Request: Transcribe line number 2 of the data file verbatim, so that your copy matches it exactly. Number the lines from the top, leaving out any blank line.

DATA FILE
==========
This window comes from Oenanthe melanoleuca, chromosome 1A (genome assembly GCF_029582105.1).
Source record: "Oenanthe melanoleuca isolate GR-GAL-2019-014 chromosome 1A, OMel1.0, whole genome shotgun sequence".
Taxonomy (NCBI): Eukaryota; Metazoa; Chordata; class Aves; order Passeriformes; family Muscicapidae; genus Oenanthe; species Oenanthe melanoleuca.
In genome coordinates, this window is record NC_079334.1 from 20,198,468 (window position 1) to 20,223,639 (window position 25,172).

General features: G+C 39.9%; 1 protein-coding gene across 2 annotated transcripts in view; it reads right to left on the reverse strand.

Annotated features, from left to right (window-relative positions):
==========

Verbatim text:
Source record: "Oenanthe melanoleuca isolate GR-GAL-2019-014 chromosome 1A, OMel1.0, whole genome shotgun sequence".